AI – artificial intelligence – may be the way of the future, but EI – executive intelligence – is what your organization needs now.
Read any article on leadership and talent, and one of the recurrent themes is that there are many varied forms of these available to the discerning organization. From leaders who lead to those who ‘nudge’, it takes all kinds to make an organization complete. At the end of the day, management tends to look at personality traits, grooming styles and success ratios of the leader or talent in question in order to asses how well they fit into their specific workplace cultures.
Rarely, very rarely, is executive intelligence ever considered, let alone required, in the selection criteria of leaders. What exactly is executive intelligence and how can it affect your organization’s continuous efforts to successfully garner market share?
Executive intelligence, for the uninitiated, can be likened to osmosis – you take in the information, digest it, and spew out action-orientated results. Sounds easy enough? Well, consider the fact that the amount of information needed to be ingested is huge and diversified. You need an enhanced maven-like ability to do so. It really requires the ability to multitask and organize your thought processes, sorting them out, classifying and storing away information in little filling cabinets in your brain. Neat, orderly, and available at a moment’s notice.
The next step requires the ability of instinctively being able to connect the information with the situation at hand – be it people, projects or business plans. This requires superior planning abilities, an agile thought process capability with razor sharp acumen, and the ability to emulate these thoughts into workable action-oriented results. Its all starting to sound a bit more complicated now, isn’t it?
Finally, there is the actual result of this process of osmosis – the end product designed to produce the envisaged success story. It takes a person with calibre and dynamism to actually execute these ideas in action-oriented results. Most importantly, is the need to get others in the organization to actually buy into the whole idea. Without the buy-in, without belief in the virtual success of the plan, without conviction of the person selling the ideas, internal collapse is inevitable. It takes a really dynamic personality to actually ensure buy-in, belief and conviction, simultaneously. Well, what a super executive this person has to be!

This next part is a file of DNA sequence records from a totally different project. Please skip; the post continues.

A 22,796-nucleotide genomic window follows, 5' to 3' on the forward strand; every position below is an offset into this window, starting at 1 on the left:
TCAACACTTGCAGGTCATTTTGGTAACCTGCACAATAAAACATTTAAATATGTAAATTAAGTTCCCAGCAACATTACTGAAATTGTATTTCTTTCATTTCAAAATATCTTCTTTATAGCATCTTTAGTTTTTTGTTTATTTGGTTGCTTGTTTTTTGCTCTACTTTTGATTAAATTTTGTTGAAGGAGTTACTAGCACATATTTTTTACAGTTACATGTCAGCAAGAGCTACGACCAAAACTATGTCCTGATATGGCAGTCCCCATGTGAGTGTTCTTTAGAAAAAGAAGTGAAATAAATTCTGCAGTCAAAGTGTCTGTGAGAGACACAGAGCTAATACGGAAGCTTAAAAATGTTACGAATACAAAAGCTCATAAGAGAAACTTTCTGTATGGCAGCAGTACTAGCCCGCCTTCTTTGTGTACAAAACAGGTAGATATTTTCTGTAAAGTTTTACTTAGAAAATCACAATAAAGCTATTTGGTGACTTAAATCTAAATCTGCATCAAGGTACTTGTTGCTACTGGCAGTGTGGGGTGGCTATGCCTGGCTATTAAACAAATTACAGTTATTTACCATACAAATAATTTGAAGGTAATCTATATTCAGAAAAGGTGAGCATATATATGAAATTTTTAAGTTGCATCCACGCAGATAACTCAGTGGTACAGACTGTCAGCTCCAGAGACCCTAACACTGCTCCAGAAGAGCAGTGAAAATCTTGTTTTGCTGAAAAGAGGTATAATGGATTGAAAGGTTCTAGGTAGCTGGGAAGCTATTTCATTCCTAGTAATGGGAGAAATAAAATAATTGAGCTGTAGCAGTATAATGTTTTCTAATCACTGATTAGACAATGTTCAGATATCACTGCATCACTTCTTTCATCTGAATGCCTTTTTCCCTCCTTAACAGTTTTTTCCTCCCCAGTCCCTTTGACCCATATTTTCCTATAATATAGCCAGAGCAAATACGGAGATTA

Collectively, our super executive has EQ, IQ, leadership talent, personality, unquestionable values and immense experience. Our super executive is actually imbued with what is known as executive intelligence. In fact, you can always spot the leadership talent who is imbued with executive intelligence – it ‘shines’ through their very thoughts, actions and presence. They tend to leave an impression upon any who encounter them. They are ‘personalities’ that stand out in any sphere that they are thrown into and tend to dominate, be it aggressively or subtly, radiating confidence and intelligence.
Now that we have identified executive intelligence, how do we go about measuring it? This where the grey area or lacuna exists as there is no definite way to measure executive intelligence. This would explain why it is easier for organizations to simply ignore its existence all together when considering a particular leadership talent, usually taking it for granted that it comes along with the package.